FILE - The logo of GlaxoSmithKline (GSK) is seen on its office building in Shanghai.
FILE - The logo of GlaxoSmithKline (GSK) is seen on its office building in Shanghai.

British pharmaceutical giant GlaxoSmithKline has been hit with the biggest fine ever imposed by the People’s Republic of China for allegedly bribing doctors and others in China’s medical system to use and prescribe the company’s drugs. And, this came about after the company illegally collected personal data on a number of Chinese nationals.

The British drugmaker incurred a three billion Chinese yuan penalty – roughly $489 million – the largest ever fine imposed by Beijing.

It was announced this month on the same day, GSK China Investment Co. Ltd. issued a formal apology “to the people of China.”  The company stated that “GSK plc fully accepts the facts and evidence of the investigation, and the verdict of the Chinese judicial authorities.”

The 15-month-long investigation by the economic crimes unit at China’s Public Security Ministry found that the drugmaker funneled bribery payments through a reported network of some 700 travel agencies. According to Bloomberg, health care professionals were given “travel and meeting expenses, and sexual favors.”

The CEO of GSK’s China unit, Mark Reilly, was given a three-year, suspended prison sentence and ordered deported from the country. Four other senior GSK China managers were also convicted and given suspended sentences. All say they will not appeal their sentences.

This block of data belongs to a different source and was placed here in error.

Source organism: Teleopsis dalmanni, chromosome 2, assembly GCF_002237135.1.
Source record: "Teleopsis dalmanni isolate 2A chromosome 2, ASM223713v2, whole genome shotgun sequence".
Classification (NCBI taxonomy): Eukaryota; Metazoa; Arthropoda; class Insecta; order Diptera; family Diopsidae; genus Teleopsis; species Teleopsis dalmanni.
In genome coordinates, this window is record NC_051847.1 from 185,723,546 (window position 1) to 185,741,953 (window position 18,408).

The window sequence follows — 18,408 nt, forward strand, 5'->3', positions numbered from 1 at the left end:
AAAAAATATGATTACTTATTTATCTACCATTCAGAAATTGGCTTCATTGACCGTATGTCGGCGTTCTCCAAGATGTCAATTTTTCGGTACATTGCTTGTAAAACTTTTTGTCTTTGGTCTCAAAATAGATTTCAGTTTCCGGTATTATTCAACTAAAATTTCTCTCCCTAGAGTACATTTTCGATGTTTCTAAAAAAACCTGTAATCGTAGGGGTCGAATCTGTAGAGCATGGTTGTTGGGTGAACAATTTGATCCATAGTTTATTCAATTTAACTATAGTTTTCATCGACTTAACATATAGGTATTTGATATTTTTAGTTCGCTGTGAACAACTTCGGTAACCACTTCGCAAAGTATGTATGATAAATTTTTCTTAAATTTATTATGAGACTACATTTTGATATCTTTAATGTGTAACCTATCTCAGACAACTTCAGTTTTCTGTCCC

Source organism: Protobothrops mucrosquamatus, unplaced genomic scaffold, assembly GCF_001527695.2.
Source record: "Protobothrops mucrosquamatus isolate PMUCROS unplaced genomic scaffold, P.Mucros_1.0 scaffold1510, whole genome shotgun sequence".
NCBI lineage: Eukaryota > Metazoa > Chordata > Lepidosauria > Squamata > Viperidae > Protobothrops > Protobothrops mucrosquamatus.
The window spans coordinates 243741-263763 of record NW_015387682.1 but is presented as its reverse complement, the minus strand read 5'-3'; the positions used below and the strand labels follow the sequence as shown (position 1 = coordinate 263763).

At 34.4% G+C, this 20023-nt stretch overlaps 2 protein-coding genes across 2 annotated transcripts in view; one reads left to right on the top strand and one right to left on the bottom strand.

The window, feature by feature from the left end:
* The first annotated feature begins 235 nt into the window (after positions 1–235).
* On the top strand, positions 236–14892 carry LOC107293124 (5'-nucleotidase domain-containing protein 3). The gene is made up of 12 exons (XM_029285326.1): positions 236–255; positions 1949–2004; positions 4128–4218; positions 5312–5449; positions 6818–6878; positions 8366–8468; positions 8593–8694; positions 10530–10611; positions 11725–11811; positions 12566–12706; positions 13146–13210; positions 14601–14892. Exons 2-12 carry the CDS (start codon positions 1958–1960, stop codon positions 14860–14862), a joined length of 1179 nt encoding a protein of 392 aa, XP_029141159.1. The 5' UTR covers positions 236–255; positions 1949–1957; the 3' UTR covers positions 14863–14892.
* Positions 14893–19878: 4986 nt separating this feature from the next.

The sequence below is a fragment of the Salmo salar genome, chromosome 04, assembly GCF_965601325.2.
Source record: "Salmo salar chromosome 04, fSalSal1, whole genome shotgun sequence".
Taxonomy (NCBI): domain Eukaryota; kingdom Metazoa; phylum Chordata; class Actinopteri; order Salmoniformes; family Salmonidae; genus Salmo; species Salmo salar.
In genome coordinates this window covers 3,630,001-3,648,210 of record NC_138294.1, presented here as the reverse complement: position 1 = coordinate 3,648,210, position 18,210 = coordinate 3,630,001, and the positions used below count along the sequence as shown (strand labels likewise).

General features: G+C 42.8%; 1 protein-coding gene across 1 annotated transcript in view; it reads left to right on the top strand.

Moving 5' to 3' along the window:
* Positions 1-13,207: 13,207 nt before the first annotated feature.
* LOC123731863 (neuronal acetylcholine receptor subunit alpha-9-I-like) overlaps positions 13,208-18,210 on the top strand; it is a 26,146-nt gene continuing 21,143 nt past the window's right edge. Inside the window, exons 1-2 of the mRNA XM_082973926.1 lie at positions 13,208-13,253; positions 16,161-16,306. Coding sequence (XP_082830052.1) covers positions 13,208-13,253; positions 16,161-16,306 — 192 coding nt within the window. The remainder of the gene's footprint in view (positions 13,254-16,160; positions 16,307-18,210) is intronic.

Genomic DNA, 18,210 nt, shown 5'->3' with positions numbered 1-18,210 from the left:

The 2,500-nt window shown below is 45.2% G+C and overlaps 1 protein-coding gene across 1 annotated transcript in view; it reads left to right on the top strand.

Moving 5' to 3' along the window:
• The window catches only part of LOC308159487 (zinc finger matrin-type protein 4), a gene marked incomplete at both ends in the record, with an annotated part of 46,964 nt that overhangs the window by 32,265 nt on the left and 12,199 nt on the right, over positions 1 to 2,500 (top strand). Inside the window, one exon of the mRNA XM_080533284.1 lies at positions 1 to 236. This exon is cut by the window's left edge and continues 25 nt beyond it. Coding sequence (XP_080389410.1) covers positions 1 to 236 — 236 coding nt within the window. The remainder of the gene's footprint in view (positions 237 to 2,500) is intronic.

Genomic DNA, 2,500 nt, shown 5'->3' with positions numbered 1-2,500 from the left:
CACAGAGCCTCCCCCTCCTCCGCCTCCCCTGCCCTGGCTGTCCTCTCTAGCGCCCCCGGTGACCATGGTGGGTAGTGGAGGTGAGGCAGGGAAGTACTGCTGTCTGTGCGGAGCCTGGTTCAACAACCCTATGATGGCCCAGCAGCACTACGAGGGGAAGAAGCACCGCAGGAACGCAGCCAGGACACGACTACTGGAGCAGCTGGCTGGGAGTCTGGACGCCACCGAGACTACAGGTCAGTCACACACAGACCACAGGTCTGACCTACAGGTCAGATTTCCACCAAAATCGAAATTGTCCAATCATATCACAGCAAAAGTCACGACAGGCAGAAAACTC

Chinese authorities also say that Reilly, along with GSK China Vice President Zhang Gouwei and the China subsidiary’s legal affairs supervisor, Zhao Hongyan, acted in 2012 to attempt to bribe police and other officials in Beijing, Shanghai, and other cities to try to impede or stop the Public Security Ministry’s investigation.

The company’s massive fine follows the August sentencing of British investigator Peter Humphrey, who worked for GSK. He was sentenced to two-and-a-half years in jail, fined nearly $33,000. He also faces deportation after serving his sentence for illegally collecting private information on Chinese nationals.

His wife, Yu Yinzeng, drew a two-year sentence and a nearly $25,000 fine for her role in this crime. The couple was not cooperative with Chinese prosecutors, claiming that the three Chinese sub-contractors who collected data were paid for their services, not for the information.

One of Humphrey’s targets was a former GSK China employee, Vivian Shi, who is a well-networked daughter of a senior Communist Party official. The London Telegraph reports that GSK suspected her of being a driving force behind Beijing’s corruption investigation of the company.

GSK says it “apologizes for the harm caused to individuals who were illegally investigated.”

The company also announced that it will pay this nearly half-billion-dollar fine in cash and take a charge against its third-quarter earnings.

“A heavy punishment is necessary to rescue the pharmaceutical sector [in China],” said Liao Mingtao, a senior partner at the Hui Ye law firm in Shanghai, She told the South China Morning Post that “It was not just GSK that paid the price, and it was a lesson that all the other players, including the foreign and domestic companies, should learn.”

In its apology statement, GSK said “the illegal activities [of GSK China] are a clear breach of GSK’s governance and compliance procedures and are wholly contrary to the values and standards expected from GSK employees.”

While GSK’s China case has been resolved, the company may face further probes from Britain’s Serious Fraud Office, which launched a probe in May 2014, and also in the United States from both the Securities and Exchange Commission and the Justice Department, which may address GSK’s behavior through prosecution under the Foreign Corrupt Practices Act. 

GSK is also facing similar bribery claims in Jordan, Iraq, Syria, Lebanon, and Poland according to Reuters.